From January 2006 100 Very Best Restaurants
THE SCENE. The rich and famous jet in on their private planes, the merely wealthy leave their Hummers and limos with the valet out front, and the wide-eyed wannabes park in the church lot across the street. Inside, all are treated like royalty at this legendary retreat whose over-the-top decor presages the decadent, magisterial experience that follows.
WHAT YOU'LL LOVE. Chef Patrick O'Connell's cooking, rooted in rustic American traditions but adhering to the rigors of regional French classicism, is the very definition of gilding the lily. Where one sumptuous extra touch would suffice, he tosses on another two or three. It would all be too much if it weren't for the near-flawless execution--breads as perfect as any in the land, gnocchi that manage the trick of being both refined and rustic, a poached egg as quiveringly beautiful as a newborn fawn. Waves of waiters ensure that the meal is expertly paced and no need is left unanticipated.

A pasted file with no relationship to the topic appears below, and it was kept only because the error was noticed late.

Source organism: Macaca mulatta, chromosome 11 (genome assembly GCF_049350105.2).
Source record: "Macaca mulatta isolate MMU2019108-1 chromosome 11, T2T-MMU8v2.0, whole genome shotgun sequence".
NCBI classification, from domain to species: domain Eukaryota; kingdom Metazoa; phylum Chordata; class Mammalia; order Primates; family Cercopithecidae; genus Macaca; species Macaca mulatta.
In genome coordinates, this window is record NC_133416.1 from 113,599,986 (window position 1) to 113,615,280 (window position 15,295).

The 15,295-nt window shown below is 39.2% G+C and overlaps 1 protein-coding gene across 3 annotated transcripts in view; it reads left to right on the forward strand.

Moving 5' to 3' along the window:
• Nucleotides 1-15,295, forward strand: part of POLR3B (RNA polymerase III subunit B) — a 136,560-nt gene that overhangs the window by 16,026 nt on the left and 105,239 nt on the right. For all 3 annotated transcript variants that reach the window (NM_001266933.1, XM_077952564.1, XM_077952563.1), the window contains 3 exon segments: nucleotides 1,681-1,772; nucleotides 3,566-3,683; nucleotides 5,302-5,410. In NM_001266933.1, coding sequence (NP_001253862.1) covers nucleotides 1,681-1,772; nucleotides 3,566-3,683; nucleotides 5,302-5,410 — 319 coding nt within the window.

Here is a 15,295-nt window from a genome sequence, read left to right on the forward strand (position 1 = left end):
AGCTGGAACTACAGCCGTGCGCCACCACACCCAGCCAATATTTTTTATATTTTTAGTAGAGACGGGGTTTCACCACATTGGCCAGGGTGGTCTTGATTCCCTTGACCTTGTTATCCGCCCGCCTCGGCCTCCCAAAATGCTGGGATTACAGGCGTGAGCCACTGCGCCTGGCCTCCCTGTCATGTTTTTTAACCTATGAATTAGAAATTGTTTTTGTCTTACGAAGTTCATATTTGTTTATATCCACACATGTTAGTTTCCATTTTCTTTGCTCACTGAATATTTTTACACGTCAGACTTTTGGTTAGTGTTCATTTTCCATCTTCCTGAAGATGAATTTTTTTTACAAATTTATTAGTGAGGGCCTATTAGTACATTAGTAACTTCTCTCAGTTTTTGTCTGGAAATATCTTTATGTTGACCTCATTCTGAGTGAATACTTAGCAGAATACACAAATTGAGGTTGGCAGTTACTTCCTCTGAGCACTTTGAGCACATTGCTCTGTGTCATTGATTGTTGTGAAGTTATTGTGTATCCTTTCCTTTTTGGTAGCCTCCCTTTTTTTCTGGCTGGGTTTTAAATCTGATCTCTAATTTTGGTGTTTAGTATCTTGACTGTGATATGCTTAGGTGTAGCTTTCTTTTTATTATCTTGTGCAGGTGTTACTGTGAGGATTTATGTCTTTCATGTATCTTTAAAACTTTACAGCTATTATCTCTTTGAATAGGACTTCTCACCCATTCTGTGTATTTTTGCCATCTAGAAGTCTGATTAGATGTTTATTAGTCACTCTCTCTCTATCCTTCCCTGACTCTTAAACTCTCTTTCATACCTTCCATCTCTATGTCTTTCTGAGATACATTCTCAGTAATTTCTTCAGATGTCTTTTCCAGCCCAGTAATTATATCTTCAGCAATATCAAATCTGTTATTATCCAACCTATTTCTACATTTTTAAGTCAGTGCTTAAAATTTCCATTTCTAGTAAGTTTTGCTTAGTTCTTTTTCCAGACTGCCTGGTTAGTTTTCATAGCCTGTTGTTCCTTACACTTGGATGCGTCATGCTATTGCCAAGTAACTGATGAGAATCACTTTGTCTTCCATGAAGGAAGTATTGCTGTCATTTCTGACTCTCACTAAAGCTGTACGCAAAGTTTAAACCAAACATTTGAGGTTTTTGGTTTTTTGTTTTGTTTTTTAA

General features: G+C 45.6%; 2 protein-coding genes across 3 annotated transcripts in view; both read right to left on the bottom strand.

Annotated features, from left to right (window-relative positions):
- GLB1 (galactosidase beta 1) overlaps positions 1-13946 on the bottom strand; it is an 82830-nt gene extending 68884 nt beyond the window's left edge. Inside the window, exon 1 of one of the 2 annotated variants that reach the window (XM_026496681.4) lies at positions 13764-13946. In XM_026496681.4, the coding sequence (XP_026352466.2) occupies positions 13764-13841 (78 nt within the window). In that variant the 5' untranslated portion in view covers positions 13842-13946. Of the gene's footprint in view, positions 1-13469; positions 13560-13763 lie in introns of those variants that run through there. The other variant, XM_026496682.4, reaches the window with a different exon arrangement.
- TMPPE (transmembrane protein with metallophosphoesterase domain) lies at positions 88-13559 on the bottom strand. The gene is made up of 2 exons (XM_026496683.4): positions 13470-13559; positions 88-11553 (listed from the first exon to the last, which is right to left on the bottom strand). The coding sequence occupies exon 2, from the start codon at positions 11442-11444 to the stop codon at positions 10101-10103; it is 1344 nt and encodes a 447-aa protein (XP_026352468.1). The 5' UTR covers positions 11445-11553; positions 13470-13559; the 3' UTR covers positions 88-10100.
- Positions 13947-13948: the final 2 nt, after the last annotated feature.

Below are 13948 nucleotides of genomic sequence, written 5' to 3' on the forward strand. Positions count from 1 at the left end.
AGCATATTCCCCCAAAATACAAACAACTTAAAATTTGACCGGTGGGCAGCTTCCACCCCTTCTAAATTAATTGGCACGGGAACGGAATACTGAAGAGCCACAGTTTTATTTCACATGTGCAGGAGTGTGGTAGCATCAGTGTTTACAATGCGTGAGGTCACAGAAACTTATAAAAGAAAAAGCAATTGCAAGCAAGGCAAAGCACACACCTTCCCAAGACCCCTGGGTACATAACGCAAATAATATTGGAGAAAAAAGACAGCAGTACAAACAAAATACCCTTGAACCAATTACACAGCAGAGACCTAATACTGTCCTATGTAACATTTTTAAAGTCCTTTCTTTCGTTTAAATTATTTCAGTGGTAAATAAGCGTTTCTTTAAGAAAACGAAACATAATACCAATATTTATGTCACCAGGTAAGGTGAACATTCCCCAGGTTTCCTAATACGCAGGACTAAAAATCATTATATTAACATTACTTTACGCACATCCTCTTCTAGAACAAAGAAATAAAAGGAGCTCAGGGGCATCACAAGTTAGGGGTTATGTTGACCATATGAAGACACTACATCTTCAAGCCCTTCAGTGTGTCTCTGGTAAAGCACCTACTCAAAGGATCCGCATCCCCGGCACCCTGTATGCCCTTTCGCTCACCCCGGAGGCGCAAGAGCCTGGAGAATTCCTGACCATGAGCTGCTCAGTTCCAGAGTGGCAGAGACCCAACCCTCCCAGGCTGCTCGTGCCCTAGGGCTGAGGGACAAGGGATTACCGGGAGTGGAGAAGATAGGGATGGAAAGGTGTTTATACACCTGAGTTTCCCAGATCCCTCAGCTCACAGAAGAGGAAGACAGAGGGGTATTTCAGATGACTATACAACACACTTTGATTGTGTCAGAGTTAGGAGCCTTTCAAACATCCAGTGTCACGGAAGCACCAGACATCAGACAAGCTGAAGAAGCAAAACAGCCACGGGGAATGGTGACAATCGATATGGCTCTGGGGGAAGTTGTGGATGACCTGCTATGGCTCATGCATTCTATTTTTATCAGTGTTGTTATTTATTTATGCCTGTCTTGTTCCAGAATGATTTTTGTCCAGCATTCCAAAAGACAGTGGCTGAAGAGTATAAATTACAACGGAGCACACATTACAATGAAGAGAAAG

WHAT YOU WON'T. The cost of all this indulgence could send you into cardiac arrest--the bottom line is easily double what any other fine-dining experience in the area will run you. Because of it, even plate-passing foodies might find themselves nitpicking at flaws--the relative disappointment of the desserts, say, or the presumption of excellence that can make dining here feel like a staged performance.
BEST DISHES. Oxtail consommé with a poached egg, strips of country ham, and threads of seasonal truffles; butter-poached lobster with gnocchi; meltingly tender slices of seared tuna, vacuum-packed and flown in that morning, with cucumber-jalapeño sorbet; a duo of foie gras with brioche, pairing a medallion of pâté and a seared lobe as crusted as a great steak and as smooth as a custard; exquisite veal sweetbreads with country ham and huckleberry.